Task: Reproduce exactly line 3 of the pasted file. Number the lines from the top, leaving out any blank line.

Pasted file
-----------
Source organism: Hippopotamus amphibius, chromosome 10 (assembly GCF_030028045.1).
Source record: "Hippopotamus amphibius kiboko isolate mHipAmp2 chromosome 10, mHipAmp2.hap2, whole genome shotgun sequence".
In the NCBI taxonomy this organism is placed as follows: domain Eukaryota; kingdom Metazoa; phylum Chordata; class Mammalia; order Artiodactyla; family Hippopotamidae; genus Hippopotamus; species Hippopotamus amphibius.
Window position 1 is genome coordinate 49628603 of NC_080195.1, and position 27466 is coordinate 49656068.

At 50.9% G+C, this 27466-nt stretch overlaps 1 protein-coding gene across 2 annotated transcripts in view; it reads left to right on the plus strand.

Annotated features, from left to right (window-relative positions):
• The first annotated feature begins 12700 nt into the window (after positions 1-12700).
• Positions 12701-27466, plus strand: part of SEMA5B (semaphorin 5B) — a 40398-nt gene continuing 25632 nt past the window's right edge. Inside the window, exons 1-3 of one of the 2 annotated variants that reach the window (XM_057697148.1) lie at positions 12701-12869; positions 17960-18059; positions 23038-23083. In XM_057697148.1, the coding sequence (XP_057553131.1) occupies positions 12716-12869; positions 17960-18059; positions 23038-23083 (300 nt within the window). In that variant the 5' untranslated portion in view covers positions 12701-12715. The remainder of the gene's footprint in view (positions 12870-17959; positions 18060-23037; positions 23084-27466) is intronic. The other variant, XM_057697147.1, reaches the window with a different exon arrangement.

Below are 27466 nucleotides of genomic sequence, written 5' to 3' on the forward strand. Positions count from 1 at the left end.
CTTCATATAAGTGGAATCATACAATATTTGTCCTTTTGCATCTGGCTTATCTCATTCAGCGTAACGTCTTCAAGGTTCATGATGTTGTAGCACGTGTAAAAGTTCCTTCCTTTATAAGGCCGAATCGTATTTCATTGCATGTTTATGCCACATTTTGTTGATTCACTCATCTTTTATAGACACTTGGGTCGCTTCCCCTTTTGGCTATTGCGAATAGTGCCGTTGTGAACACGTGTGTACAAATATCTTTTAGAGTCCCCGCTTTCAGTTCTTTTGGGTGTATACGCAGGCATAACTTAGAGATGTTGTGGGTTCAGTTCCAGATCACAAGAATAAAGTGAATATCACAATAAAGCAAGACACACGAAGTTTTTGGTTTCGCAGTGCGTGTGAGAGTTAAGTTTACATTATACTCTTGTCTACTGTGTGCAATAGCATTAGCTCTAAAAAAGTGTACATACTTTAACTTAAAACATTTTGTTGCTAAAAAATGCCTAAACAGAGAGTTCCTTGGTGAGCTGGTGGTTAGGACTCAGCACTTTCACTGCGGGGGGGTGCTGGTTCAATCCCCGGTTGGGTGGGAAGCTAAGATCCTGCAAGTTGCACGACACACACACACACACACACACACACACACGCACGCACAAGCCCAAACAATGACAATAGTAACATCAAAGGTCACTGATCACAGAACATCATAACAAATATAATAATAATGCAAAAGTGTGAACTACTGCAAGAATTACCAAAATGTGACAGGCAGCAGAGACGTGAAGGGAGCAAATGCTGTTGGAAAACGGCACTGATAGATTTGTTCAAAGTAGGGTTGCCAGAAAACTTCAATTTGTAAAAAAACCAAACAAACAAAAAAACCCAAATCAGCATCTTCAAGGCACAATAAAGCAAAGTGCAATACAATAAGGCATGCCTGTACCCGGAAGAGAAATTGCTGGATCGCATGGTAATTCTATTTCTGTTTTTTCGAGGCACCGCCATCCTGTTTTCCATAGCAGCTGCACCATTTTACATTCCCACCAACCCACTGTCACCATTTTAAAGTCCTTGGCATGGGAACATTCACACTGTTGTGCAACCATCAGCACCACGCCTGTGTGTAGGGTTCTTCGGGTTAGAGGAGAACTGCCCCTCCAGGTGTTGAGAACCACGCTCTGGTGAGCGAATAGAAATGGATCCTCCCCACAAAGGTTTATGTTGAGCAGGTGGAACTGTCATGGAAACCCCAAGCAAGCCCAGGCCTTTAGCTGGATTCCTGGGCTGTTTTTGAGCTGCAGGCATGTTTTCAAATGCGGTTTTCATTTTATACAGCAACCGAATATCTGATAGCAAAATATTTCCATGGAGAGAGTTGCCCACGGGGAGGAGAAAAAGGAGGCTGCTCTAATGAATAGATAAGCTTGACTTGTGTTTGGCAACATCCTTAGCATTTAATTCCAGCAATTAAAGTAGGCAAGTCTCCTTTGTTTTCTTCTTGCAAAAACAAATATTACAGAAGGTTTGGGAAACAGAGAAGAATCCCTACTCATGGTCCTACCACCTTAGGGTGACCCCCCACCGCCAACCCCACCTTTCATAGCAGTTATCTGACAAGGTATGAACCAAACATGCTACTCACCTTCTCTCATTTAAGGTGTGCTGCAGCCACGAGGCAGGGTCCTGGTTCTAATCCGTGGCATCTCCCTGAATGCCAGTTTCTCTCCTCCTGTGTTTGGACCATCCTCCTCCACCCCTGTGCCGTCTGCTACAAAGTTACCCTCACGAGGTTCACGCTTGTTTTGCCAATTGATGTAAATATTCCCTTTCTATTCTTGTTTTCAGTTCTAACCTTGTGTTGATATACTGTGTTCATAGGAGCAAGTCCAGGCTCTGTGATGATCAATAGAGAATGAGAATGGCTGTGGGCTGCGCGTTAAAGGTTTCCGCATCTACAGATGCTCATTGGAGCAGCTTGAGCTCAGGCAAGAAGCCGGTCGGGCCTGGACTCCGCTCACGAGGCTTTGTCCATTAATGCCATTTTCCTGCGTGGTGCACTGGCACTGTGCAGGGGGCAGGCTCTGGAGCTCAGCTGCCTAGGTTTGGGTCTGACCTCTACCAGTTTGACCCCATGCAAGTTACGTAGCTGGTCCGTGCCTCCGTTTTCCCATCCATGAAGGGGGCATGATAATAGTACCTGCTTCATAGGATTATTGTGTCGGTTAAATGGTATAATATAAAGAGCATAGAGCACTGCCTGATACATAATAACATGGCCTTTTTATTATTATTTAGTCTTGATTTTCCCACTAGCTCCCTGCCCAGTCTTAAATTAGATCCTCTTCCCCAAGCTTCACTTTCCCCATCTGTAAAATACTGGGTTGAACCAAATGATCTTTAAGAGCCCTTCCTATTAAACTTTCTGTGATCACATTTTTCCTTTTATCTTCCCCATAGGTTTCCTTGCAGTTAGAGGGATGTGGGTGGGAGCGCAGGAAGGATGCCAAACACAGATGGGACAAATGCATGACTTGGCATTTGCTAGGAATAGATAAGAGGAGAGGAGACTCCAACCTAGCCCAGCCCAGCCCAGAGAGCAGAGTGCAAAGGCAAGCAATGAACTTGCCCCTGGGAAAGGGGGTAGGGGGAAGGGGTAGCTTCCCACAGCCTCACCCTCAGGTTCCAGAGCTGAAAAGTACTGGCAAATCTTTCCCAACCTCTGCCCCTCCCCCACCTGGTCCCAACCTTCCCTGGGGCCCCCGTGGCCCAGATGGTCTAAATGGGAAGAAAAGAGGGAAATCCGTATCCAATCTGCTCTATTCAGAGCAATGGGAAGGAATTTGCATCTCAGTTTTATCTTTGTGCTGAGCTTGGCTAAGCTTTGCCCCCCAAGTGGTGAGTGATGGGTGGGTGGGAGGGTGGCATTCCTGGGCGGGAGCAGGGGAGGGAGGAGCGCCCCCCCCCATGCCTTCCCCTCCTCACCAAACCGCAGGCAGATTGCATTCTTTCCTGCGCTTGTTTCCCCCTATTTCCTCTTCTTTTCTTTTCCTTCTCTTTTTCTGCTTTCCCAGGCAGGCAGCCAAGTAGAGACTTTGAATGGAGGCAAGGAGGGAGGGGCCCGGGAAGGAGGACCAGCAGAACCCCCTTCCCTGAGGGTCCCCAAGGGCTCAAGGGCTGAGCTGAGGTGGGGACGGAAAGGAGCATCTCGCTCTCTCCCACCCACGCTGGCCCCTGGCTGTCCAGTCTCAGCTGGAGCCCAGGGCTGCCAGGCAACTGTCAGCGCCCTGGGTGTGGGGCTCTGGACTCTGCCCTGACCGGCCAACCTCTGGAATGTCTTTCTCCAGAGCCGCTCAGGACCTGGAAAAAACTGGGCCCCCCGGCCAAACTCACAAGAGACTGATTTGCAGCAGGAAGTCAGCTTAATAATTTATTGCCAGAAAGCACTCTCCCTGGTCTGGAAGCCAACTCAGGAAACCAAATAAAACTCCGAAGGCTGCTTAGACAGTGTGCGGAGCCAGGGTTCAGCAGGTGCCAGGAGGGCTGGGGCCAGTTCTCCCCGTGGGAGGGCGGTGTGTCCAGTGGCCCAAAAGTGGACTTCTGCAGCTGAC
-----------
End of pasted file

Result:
In the NCBI taxonomy this organism is placed as follows: domain Eukaryota; kingdom Metazoa; phylum Chordata; class Mammalia; order Artiodactyla; family Hippopotamidae; genus Hippopotamus; species Hippopotamus amphibius.